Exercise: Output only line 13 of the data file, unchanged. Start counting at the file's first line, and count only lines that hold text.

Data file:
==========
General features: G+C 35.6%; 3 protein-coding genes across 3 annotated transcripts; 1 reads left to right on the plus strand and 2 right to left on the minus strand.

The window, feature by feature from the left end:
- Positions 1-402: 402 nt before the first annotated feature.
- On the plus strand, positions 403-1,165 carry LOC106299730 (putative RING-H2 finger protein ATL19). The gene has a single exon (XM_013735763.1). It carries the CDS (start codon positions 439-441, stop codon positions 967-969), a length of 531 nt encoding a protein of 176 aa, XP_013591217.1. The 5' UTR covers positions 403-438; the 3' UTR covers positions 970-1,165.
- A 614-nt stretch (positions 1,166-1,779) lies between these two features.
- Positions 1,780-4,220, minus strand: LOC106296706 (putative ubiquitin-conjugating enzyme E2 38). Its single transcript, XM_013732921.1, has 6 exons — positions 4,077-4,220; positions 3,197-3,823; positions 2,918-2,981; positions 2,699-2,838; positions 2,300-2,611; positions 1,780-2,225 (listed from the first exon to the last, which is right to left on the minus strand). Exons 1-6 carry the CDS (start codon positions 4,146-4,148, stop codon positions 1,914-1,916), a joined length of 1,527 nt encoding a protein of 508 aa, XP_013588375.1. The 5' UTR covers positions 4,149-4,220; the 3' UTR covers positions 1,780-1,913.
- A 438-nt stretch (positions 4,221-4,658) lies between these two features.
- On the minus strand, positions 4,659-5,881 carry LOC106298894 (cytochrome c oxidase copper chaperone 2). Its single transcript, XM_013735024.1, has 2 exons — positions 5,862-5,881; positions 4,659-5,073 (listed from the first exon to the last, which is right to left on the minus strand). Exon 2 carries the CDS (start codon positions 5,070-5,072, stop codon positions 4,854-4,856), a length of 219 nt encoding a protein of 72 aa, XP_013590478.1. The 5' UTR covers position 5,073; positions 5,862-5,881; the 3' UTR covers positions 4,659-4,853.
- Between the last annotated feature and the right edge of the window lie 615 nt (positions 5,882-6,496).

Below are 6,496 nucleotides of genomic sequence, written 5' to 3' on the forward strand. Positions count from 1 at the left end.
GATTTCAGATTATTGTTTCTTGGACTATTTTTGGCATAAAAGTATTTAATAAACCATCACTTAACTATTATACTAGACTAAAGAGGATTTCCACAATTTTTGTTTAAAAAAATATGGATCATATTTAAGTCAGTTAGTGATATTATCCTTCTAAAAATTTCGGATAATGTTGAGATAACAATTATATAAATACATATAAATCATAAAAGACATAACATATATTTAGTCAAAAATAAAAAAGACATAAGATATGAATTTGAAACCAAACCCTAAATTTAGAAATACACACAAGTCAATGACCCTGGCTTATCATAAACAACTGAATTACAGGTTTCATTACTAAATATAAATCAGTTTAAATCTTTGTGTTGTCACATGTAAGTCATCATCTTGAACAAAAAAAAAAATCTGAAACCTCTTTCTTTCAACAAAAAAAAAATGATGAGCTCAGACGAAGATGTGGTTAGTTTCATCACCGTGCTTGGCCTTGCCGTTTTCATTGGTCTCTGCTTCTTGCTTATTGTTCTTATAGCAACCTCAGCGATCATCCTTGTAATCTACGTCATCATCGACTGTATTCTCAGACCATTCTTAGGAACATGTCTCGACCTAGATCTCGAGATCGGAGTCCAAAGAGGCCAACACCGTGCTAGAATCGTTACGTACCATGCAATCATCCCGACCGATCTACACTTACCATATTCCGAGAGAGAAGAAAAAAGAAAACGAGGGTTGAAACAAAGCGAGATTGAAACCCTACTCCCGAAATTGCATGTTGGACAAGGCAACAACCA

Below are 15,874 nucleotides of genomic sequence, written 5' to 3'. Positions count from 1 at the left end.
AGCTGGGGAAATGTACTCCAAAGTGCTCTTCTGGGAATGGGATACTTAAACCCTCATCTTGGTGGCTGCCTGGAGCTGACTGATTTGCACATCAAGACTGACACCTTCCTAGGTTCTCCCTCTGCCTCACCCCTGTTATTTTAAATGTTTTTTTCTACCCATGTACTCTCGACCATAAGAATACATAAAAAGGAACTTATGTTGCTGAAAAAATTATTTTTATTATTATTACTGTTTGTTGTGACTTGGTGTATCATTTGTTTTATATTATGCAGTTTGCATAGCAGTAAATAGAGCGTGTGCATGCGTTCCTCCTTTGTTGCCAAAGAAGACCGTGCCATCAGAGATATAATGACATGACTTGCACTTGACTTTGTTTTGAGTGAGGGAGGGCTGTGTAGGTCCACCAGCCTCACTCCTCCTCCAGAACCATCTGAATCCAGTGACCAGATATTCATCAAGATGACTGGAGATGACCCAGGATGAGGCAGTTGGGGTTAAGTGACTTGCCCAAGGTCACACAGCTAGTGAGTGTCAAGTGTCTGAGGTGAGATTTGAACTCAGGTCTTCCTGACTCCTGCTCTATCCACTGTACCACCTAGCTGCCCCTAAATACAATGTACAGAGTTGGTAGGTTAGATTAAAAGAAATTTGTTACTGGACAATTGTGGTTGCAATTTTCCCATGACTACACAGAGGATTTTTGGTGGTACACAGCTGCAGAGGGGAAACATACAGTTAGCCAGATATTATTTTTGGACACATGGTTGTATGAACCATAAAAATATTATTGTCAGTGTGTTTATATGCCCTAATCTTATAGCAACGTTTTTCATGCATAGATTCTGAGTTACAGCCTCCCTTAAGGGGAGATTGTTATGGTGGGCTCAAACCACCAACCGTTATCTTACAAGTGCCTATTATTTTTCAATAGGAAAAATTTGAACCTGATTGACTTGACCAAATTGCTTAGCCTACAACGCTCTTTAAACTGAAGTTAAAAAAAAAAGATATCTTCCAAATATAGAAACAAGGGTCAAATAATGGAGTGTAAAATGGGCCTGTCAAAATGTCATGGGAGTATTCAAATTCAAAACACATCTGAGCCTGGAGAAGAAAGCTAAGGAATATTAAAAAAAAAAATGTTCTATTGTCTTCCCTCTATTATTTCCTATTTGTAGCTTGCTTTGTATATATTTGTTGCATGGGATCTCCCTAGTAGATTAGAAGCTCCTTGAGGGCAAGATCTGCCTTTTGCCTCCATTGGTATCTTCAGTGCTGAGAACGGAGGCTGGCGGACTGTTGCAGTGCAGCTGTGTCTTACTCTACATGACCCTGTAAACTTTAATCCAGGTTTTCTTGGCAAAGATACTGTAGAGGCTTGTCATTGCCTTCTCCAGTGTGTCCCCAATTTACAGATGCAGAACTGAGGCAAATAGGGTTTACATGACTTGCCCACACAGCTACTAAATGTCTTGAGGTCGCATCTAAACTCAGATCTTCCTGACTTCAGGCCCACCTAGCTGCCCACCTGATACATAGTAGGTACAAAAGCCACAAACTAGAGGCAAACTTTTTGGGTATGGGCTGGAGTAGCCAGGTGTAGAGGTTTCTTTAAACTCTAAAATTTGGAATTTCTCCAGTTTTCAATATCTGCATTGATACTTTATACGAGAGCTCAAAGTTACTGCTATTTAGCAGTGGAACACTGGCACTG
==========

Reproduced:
AGCTGGGGAAATGTACTCCAAAGTGCTCTTCTGGGAATGGGATACTTAAACCCTCATCTTGGTGGCTGCCTGGAGCTGACTGATTTGCACATCAAGACTGACACCTTCCTAGGTTCTCCCTCTGCCTCACCCCTGTTATTTTAAATGTTTTTTTCTACCCATGTACTCTCGACCATAAGAATACATAAAAAGGAACTTATGTTGCTGAAAAAATTATTTTTATTATTATTACTGTTTGTTGTGACTTGGTGTATCATTTGTTTTATATTATGCAGTTTGCATAGCAGTAAATAGAGCGTGTGCATGCGTTCCTCCTTTGTTGCCAAAGAAGACCGTGCCATCAGAGATATAATGACATGACTTGCACTTGACTTTGTTTTGAGTGAGGGAGGGCTGTGTAGGTCCACCAGCCTCACTCCTCCTCCAGAACCATCTGAATCCAGTGACCAGATATTCATCAAGATGACTGGAGATGACCCAGGATGAGGCAGTTGGGGTTAAGTGACTTGCCCAAGGTCACACAGCTAGTGAGTGTCAAGTGTCTGAGGTGAGATTTGAACTCAGGTCTTCCTGACTCCTGCTCTATCCACTGTACCACCTAGCTGCCCCTAAATACAATGTACAGAGTTGGTAGGTTAGATTAAAAGAAATTTGTTACTGGACAATTGTGGTTGCAATTTTCCCATGACTACACAGAGGATTTTTGGTGGTACACAGCTGCAGAGGGGAAACATACAGTTAGCCAGATATTATTTTTGGACACATGGTTGTATGAACCATAAAAATATTATTGTCAGTGTGTTTATATGCCCTAATCTTATAGCAACGTTTTTCATGCATAGATTCTGAGTTACAGCCTCCCTTAAGGGGAGATTGTTATGGTGGGCTCAAACCACCAACCGTTATCTTACAAGTGCCTATTATTTTTCAATAGGAAAAATTTGAACCTGATTGACTTGACCAAATTGCTTAGCCTACAACGCTCTTTAAACTGAAGTTAAAAAAAAAAGATATCTTCCAAATATAGAAACAAGGGTCAAATAATGGAGTGTAAAATGGGCCTGTCAAAATGTCATGGGAGTATTCAAATTCAAAACACATCTGAGCCTGGAGAAGAAAGCTAAGGAATATTAAAAAAAAAAATGTTCTATTGTCTTCCCTCTATTATTTCCTATTTGTAGCTTGCTTTGTATATATTTGTTGCATGGGATCTCCCTAGTAGATTAGAAGCTCCTTGAGGGCAAGATCTGCCTTTTGCCTCCATTGGTATCTTCAGTGCTGAGAACGGAGGCTGGCGGACTGTTGCAGTGCAGCTGTGTCTTACTCTACATGACCCTGTAAACTTTAATCCAGGTTTTCTTGGCAAAGATACTGTAGAGGCTTGTCATTGCCTTCTCCAGTGTGTCCCCAATTTACAGATGCAGAACTGAGGCAAATAGGGTTTACATGACTTGCCCACACAGCTACTAAATGTCTTGAGGTCGCATCTAAACTCAGATCTTCCTGACTTCAGGCCCACCTAGCTGCCCACCTGATACATAGTAGGTACAAAAGCCACAAACTAGAGGCAAACTTTTTGGGTATGGGCTGGAGTAGCCAGGTGTAGAGGTTTCTTTAAACTCTAAAATTTGGAATTTCTCCAGTTTTCAATATCTGCATTGATACTTTATACGAGAGCTCAAAGTTACTGCTATTTAGCAGTGGAACACTGGCACTG